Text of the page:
I know at my university the postdocs are paid monthly, just like faculty and grad students. Even worse, our payday is the last weekday of the month and all salaried employees only get a partial check if they start after August 1, so it takes until the end of September to get a full paycheck.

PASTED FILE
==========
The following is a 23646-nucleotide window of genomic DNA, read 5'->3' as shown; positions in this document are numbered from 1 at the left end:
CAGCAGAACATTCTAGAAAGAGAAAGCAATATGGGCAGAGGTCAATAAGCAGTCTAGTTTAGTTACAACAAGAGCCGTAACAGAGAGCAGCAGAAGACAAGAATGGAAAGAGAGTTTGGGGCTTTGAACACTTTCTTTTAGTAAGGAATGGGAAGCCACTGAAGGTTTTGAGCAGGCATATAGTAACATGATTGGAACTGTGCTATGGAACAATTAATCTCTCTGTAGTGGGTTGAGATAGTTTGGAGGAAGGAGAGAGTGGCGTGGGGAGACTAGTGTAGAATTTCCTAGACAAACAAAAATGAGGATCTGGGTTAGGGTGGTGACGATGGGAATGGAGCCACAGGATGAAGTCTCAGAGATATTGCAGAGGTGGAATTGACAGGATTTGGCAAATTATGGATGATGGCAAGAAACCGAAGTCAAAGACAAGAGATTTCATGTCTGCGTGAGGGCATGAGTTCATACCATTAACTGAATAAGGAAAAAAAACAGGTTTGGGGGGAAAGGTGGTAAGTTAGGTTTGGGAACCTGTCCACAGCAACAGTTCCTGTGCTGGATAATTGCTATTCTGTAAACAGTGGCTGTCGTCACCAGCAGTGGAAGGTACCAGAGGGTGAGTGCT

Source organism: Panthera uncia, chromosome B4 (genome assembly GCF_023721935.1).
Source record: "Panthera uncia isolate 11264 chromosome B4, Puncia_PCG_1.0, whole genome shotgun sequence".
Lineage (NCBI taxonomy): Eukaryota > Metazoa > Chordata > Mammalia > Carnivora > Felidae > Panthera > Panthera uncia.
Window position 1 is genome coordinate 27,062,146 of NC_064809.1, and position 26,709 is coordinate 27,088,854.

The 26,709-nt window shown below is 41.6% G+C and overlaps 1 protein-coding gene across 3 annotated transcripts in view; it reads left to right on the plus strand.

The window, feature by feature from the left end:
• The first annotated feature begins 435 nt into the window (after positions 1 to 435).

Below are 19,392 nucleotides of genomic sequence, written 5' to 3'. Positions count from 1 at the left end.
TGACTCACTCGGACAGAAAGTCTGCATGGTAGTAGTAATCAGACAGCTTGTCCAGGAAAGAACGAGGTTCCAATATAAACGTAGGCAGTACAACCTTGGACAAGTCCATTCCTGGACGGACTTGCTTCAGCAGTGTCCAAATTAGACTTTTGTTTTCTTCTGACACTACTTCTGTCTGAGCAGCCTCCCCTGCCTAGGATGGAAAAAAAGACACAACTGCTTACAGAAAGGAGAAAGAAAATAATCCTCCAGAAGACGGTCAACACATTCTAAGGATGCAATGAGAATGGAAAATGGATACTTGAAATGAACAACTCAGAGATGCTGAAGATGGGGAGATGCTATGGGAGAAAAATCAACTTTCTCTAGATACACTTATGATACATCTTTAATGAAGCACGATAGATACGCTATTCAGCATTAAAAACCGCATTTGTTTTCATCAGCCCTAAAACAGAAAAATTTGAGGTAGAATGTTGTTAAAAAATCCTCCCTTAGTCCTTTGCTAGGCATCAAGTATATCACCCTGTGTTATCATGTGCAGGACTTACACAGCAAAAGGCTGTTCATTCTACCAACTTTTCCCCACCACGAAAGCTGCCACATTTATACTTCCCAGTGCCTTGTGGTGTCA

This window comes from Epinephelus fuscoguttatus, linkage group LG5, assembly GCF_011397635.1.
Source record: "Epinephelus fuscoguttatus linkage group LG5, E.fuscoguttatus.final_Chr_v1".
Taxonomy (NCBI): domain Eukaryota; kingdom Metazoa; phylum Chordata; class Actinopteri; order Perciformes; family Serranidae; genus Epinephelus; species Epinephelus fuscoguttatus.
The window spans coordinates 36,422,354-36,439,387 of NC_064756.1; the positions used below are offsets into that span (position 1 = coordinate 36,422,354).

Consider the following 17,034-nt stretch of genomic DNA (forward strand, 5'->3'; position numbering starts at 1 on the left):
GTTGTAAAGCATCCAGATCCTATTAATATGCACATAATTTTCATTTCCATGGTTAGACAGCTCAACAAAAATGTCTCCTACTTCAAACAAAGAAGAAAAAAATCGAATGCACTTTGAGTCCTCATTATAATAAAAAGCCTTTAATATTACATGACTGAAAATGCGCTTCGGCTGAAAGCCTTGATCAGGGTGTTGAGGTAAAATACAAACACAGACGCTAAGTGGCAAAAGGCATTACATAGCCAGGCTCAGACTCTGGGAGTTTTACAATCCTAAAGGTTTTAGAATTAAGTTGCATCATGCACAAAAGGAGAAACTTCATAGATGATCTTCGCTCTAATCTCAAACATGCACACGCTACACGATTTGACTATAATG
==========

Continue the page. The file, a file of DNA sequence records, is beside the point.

I want to claim philosophy of law as an AOC, but I have never taken a course in the area (because one has never been offered in my MA or PhD programs) and all of my knowledge in this area is self-taught. I have taught a course on the legal applications of logic and plan to publish some on evidential standards with explicit applications to the law (among other relevant topics), but publishing in my AOSs is my priority right now. Would it look strange to claim this as an AOC if my CV doesn't change in this area in the few years before I go on the job market? Would one or two conferences in this area help? I plan to mostly apply to teaching schools, but I want to make sure I'm taken seriously in each AOC without overdoing it.